Of course there is the Guardian system, even if it is still not clear how it will be set-up for each room, considering that you should probably set it up with the headset on your head (maybe some kind of passthrough will be enabled). What is sure is that the headset will be able to remember all your rooms and re-load the Guardian configuration for each room as soon as you walk into it. The system will recognize the environment thanks to its visual features and this means that there will be no need to re-set your Guardian boundaries each time you want to use your device. The number of rooms that the device can remember is currently 5.
Going on stage at OC5, Andrew Bosworth showed a prototype of Mixed Reality done with the Oculus Quest. In this prototype, that he said is something in a prototypical stage (so won’t be available with the Quest soon), you could see the world as something like a smudged black and white painting, where the edges of the world around you are black and the rest is all white. While in this artistic sight of reality, it is possible to do some operations with the real world, since you somewhat see it: for instance, he was able to type with his real keyboard while in VR. Then, he was able to summon some virtual reality windows to do stuff in VR (like typing a text note) and then also chose to move to a completely virtual reality space to meet other people thanks to Facebook social technology. Imagine this as the menu and windows of HoloLens, but from inside a VR headset, or actually an MR headset.
Facebook stresses how mixed reality is and will be important and I think I know the reason. It’s easy: we all know that the future will be wearing an XR glass all the day and of course Facebook wants to be the leader that day. This is why in its Facebook Reality Labs, they are doing a lot of R&D on augmented reality. So, they should transition at some point from pure VR to VR/AR and the Quest is the ideal device for that. It is standalone (as HoloLens and Magic Leap) and has cameras through which it sees the environment. So, it can become the first Oculus MR headset and this will mean developing for it also a MR operating system, as the one of HoloLens where you can put objects and windows all over your room. Of course this is not ready yet and the fact that they have not two frontal RGB cameras, makes difficult creating a true screen-through AR headset, but Facebook can work in creating the foundations for next-gen.
For sure you know that I’m a fan of mixed reality with VR headsets: on the Vive Focus I’ve already worked in creating different visualization modes, like for instance this ASCII filter.
And then I made with Enea Le Fons the sound-reactive app Beat Reality that makes you see your reality as pumping at the rhytm of music.
So I love this idea of MR with a VR headset and I’m happy that Facebook is betting on it. Modifying the reality is cool.
But as I’ve said, given the four cameras positions that are not in line with the user’s line of sight, it is not possible to obtain a passthrough stream: so, some kind of MR is possible, but some other kind is not. Carmack has said that they are also working to see if they can mix the images from the four cameras to obtain two reconstructed streams from the point of view of the eyes, but it is hard.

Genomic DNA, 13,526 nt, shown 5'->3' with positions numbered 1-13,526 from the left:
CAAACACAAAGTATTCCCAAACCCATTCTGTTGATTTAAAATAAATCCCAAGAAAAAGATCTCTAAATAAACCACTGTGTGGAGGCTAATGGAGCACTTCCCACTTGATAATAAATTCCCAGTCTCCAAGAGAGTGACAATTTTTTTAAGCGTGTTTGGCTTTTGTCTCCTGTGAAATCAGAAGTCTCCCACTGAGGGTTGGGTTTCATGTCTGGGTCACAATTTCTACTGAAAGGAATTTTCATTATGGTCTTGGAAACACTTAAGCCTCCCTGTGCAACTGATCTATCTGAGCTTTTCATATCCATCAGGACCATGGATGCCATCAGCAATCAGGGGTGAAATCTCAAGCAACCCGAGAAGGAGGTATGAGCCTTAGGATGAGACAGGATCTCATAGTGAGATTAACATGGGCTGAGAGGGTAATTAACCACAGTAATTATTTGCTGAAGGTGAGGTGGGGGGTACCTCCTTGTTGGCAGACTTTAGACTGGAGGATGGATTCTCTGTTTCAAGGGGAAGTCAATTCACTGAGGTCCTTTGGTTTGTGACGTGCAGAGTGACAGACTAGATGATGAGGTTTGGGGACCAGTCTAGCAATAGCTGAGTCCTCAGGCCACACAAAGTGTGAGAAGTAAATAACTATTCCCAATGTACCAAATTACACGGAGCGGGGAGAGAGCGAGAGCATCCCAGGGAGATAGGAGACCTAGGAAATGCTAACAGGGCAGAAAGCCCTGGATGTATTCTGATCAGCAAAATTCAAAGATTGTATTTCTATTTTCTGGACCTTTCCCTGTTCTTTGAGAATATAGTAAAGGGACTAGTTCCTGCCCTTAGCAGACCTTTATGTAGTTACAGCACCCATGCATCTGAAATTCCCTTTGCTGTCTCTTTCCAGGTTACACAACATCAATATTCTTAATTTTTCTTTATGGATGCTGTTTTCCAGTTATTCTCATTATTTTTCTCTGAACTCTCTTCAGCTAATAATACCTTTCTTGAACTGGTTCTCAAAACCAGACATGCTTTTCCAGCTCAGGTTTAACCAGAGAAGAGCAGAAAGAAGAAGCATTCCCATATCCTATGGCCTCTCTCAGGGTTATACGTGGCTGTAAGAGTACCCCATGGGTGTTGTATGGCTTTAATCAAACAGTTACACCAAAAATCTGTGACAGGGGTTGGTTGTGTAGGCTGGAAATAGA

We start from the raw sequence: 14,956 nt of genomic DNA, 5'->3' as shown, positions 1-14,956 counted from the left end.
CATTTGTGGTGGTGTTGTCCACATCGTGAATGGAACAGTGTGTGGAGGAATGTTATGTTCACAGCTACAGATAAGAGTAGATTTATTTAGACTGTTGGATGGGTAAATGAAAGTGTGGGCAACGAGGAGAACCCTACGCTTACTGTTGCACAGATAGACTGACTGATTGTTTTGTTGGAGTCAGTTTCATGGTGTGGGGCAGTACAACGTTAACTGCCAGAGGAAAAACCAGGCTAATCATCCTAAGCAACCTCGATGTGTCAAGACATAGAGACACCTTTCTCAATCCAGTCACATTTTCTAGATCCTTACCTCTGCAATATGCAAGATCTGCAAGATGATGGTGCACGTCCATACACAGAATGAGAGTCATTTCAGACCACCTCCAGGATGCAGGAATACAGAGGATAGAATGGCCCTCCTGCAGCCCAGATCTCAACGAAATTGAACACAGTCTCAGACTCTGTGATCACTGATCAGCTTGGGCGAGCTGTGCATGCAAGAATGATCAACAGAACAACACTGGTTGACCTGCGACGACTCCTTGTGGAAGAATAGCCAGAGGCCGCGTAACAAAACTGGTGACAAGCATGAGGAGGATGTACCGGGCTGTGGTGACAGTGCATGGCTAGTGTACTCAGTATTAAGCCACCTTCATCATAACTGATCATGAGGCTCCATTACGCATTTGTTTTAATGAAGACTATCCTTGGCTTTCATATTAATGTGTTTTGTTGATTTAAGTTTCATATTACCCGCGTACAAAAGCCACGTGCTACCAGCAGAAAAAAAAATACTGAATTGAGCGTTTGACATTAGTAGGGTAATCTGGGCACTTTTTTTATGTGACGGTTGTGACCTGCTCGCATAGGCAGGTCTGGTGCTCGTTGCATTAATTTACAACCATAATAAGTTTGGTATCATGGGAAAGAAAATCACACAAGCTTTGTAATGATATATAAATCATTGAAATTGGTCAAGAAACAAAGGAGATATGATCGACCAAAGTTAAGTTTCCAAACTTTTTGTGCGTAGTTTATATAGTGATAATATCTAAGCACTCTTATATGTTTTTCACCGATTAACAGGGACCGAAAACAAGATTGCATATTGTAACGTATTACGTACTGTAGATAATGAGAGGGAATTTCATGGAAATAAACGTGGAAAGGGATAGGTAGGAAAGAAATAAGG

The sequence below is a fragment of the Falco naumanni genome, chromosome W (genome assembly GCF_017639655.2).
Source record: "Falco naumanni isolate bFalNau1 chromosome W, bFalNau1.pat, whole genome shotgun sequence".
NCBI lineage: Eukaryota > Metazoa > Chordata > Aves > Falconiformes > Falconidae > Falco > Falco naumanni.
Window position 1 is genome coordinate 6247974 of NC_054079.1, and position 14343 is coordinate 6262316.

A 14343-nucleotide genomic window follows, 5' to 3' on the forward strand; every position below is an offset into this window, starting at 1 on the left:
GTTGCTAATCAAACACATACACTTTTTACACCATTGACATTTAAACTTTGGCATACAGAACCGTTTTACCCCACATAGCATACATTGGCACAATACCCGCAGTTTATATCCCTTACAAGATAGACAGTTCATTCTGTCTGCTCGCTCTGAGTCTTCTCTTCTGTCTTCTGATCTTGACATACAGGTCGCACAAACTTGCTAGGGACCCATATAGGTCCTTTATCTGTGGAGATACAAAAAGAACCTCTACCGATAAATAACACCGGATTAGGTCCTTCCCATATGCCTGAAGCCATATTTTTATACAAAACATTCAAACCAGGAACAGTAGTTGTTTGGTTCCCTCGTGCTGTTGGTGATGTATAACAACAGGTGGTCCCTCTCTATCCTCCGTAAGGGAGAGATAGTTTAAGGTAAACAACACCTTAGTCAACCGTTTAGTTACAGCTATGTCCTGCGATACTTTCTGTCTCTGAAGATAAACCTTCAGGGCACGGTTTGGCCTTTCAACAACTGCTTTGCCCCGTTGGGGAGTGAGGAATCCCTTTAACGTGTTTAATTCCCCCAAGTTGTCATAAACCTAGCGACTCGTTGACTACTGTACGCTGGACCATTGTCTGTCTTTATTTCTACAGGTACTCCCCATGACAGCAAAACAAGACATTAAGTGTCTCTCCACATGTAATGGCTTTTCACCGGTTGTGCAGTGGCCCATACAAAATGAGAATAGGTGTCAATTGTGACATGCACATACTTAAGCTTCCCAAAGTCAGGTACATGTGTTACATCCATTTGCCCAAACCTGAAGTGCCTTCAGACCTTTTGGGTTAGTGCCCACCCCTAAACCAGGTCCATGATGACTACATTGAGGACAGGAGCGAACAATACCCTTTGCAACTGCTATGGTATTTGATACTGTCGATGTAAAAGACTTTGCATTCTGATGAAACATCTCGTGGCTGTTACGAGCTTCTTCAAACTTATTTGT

4 Oculus Quest cameras could be used for pass-through video says @ID_AA_Carmack, but "the cameras are not where your eyes are. Everything is offset a little bit," adding "we have a lot of technology work going on" to help, though it that work is not guaranteed to ship. #OC5
— Upload (@UploadVR) September 27, 2018
Regarding the available artistic black-and-white pass-through that hightlights the edges of your environment, it is an experimental feature and it is not clear if it will ship with the headset. Who has tried it has said that it is a 3D one and that it is nice and accurate, but has also some glitches, especially when you move.
Yeah that's true actually I forgot about that. It was very blurry and undefined, almost like looking at a smudged painting of the real world
— David Jagolanterns 🎃 (@David_Jagneaux) September 27, 2018
3D, it basically redraws the world in black and white like a painting
— David Jagolanterns 🎃 (@David_Jagneaux) September 27, 2018
Continue talking about MR, during the Dead and Buried demo (where people played multiplayer matches in a 4000 square feet arena), everyone was astonished by the mapping of the real and virtual world: there were cages splattered all around the arena and in the virtual world you could see the same cages of the real world, in exactly the same position. Another person with an iPad in hand was able to follow the gameplay of all the players,
maybe thanks to some ARCore magic thanks to Oculus insight inside-out tracking technology running on the iPad (this means that Oculus tracking technology can also work on other devices!).
I asked John Carmack about this feature and he kindly answered that it is not that the headset can map the environment in realtime and add the cages in the right places, it is just that the virtual world has been modeled exactly in the same way of the real world and then there has been an initialization phase when the real and virtual world have been matched together. Very very cool, but nothing that we had not already seen other times.